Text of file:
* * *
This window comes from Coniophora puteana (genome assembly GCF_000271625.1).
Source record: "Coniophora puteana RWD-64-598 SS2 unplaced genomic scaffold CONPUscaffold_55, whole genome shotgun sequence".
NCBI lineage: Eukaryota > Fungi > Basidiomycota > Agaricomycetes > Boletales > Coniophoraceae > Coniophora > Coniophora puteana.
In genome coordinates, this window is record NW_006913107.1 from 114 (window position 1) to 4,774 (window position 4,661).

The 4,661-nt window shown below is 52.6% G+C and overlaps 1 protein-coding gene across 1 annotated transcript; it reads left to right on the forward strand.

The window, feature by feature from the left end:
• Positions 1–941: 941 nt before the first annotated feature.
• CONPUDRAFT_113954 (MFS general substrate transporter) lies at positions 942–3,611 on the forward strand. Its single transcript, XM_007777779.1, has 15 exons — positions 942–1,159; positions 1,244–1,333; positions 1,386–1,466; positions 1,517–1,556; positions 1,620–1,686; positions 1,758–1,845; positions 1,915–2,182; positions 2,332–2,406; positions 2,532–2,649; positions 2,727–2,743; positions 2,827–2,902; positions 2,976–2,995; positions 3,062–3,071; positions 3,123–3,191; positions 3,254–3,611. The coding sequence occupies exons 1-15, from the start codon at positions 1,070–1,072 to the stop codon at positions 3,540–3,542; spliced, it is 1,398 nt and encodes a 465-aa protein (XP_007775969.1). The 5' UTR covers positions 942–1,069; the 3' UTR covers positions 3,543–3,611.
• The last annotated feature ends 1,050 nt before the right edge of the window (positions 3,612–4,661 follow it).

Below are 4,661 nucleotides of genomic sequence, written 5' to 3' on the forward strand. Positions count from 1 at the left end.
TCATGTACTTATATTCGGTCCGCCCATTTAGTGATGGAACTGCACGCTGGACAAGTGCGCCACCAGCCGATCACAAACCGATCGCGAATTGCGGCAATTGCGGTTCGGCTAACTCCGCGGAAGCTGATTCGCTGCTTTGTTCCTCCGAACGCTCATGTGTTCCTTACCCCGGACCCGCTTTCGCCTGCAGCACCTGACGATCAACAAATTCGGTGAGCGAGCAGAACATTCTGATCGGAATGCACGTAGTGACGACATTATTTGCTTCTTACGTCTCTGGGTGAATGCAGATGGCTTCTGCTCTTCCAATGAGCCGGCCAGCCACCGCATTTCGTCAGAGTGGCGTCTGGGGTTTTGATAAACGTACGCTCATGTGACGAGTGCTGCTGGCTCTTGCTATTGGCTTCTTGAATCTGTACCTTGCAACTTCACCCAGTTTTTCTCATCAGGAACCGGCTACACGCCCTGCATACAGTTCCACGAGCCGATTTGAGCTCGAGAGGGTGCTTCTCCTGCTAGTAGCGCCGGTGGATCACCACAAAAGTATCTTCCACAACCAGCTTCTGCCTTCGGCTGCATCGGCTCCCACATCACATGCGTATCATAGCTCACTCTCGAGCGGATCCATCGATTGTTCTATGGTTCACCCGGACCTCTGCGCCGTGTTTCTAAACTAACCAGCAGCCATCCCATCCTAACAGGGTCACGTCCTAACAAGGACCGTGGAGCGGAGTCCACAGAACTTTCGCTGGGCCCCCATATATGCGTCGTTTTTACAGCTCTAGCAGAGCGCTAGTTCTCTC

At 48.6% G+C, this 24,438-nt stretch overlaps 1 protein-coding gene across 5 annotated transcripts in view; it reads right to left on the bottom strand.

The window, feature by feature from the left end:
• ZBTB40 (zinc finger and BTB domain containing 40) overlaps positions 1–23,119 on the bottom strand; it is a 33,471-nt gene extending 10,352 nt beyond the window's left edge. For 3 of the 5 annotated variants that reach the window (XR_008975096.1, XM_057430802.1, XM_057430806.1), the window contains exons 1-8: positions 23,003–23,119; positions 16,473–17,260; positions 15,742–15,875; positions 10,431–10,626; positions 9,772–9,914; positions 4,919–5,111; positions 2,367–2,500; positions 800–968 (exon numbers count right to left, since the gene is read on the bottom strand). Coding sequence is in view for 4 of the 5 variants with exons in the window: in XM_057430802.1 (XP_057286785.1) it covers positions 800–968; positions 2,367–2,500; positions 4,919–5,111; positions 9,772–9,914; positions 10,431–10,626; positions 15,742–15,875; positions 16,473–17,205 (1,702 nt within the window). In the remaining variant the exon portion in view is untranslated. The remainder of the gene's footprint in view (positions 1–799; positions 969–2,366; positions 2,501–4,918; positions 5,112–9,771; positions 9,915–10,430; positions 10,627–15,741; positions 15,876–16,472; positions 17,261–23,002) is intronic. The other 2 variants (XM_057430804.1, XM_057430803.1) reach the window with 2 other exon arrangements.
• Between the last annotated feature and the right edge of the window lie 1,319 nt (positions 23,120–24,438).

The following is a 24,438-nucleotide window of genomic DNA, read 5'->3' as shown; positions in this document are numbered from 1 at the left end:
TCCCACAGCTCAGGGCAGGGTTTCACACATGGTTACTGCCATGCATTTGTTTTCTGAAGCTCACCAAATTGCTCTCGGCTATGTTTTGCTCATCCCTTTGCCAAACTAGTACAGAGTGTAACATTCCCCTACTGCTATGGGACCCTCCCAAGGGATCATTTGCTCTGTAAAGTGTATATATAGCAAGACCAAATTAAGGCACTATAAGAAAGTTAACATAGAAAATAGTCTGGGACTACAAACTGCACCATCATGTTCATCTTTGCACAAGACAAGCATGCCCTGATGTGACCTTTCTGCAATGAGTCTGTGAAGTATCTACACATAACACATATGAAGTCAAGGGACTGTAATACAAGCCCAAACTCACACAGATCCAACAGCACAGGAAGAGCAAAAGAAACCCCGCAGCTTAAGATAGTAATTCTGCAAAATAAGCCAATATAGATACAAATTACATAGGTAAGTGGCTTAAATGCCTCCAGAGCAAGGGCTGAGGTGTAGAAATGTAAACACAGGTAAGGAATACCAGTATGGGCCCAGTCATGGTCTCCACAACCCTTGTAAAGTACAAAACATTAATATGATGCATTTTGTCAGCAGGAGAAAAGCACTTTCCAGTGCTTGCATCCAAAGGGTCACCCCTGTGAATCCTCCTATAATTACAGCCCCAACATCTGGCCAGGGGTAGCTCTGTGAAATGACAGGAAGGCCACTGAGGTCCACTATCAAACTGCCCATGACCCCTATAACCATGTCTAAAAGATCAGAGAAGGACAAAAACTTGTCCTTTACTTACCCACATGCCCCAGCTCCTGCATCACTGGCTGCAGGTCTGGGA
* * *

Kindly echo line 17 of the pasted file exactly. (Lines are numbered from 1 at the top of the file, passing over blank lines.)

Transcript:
TCCCACAGCTCAGGGCAGGGTTTCACACATGGTTACTGCCATGCATTTGTTTTCTGAAGCTCACCAAATTGCTCTCGGCTATGTTTTGCTCATCCCTTTGCCAAACTAGTACAGAGTGTAACATTCCCCTACTGCTATGGGACCCTCCCAAGGGATCATTTGCTCTGTAAAGTGTATATATAGCAAGACCAAATTAAGGCACTATAAGAAAGTTAACATAGAAAATAGTCTGGGACTACAAACTGCACCATCATGTTCATCTTTGCACAAGACAAGCATGCCCTGATGTGACCTTTCTGCAATGAGTCTGTGAAGTATCTACACATAACACATATGAAGTCAAGGGACTGTAATACAAGCCCAAACTCACACAGATCCAACAGCACAGGAAGAGCAAAAGAAACCCCGCAGCTTAAGATAGTAATTCTGCAAAATAAGCCAATATAGATACAAATTACATAGGTAAGTGGCTTAAATGCCTCCAGAGCAAGGGCTGAGGTGTAGAAATGTAAACACAGGTAAGGAATACCAGTATGGGCCCAGTCATGGTCTCCACAACCCTTGTAAAGTACAAAACATTAATATGATGCATTTTGTCAGCAGGAGAAAAGCACTTTCCAGTGCTTGCATCCAAAGGGTCACCCCTGTGAATCCTCCTATAATTACAGCCCCAACATCTGGCCAGGGGTAGCTCTGTGAAATGACAGGAAGGCCACTGAGGTCCACTATCAAACTGCCCATGACCCCTATAACCATGTCTAAAAGATCAGAGAAGGACAAAAACTTGTCCTTTACTTACCCACATGCCCCAGCTCCTGCATCACTGGCTGCAGGTCTGGGA